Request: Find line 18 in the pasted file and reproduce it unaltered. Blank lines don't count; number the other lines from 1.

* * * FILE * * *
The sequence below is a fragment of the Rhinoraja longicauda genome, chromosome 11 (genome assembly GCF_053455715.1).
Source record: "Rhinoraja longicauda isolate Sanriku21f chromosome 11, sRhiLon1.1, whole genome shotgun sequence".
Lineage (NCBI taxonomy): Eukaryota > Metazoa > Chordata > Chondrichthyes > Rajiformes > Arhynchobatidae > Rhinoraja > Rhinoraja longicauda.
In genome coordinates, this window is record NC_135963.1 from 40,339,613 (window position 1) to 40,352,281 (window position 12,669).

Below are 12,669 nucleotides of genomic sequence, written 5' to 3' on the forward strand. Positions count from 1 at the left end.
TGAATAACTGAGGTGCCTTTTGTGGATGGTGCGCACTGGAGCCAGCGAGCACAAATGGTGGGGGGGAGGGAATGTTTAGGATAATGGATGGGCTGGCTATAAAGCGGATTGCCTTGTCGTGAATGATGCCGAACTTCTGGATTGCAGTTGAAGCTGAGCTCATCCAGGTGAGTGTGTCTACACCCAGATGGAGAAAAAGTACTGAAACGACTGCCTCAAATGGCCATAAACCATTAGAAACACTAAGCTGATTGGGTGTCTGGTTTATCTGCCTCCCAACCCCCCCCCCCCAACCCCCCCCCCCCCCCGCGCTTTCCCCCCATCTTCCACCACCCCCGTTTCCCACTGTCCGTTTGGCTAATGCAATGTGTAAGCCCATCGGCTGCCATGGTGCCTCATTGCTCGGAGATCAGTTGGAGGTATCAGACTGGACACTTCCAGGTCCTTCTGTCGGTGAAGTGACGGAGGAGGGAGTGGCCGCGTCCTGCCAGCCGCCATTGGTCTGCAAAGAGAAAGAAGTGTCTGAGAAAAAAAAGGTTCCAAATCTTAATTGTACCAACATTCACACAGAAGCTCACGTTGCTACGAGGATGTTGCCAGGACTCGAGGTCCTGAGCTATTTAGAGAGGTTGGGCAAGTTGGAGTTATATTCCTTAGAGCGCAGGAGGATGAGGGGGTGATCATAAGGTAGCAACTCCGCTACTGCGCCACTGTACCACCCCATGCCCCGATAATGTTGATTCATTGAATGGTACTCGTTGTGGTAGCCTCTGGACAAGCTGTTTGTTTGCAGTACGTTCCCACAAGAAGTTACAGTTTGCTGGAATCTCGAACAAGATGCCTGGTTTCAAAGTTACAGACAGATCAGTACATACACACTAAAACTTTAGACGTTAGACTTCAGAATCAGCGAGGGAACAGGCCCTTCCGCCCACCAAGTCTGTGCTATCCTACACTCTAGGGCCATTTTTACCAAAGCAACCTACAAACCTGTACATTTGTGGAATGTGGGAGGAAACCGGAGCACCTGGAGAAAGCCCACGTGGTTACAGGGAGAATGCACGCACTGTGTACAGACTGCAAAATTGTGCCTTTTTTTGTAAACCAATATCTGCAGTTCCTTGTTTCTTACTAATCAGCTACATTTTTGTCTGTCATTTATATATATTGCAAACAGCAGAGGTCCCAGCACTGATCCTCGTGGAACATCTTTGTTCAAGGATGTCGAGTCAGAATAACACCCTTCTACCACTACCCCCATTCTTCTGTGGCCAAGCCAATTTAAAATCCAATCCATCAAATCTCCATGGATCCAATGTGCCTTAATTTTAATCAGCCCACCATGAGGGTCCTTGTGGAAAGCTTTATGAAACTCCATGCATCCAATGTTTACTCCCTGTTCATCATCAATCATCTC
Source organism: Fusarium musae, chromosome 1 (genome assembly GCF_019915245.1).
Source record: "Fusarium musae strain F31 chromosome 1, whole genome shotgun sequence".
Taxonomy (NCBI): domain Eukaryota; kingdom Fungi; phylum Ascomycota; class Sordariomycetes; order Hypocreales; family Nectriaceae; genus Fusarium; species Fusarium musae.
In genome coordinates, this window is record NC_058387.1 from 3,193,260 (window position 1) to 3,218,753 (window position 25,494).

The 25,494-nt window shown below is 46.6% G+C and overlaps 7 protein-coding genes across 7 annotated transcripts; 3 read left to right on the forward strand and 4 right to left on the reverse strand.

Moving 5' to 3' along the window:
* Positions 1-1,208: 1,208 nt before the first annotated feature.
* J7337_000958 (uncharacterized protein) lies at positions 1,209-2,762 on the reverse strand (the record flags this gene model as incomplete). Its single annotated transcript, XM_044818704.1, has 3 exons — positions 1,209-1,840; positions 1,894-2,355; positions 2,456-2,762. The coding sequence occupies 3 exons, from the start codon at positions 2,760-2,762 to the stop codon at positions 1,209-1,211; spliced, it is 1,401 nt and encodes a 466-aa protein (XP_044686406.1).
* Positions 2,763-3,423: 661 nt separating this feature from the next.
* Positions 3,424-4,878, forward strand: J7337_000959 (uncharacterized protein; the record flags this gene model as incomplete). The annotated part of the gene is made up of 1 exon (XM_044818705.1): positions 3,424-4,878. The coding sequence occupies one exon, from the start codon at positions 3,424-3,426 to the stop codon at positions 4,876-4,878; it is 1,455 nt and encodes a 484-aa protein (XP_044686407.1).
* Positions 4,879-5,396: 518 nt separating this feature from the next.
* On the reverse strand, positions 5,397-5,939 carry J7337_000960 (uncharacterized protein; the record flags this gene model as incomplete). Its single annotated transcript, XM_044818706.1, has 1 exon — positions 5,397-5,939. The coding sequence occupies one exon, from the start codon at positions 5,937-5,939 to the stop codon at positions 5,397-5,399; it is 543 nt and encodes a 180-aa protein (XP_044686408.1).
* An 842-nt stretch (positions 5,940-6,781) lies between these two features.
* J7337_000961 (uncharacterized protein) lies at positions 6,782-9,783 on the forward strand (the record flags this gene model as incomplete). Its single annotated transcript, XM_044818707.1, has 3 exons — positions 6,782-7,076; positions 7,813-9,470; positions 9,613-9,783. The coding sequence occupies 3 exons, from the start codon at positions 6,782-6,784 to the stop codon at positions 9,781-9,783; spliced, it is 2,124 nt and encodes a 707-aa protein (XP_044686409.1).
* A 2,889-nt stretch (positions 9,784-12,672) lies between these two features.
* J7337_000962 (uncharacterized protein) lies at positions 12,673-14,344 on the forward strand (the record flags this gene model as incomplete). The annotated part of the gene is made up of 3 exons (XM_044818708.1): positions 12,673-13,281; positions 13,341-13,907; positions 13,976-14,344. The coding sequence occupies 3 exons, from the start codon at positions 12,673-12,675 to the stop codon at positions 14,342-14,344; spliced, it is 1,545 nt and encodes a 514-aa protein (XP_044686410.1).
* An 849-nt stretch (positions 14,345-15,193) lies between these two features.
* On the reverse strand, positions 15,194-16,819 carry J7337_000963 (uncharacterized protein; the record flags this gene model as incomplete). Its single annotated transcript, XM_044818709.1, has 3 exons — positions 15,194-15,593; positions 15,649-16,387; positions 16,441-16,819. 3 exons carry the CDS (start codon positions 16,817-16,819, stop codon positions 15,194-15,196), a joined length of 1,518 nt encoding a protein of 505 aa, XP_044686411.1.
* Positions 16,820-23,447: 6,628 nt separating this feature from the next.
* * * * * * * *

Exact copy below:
* On the reverse strand, positions 5,397-5,939 carry J7337_000960 (uncharacterized protein; the record flags this gene model as incomplete). Its single annotated transcript, XM_044818706.1, has 1 exon — positions 5,397-5,939. The coding sequence occupies one exon, from the start codon at positions 5,937-5,939 to the stop codon at positions 5,397-5,399; it is 543 nt and encodes a 180-aa protein (XP_044686408.1).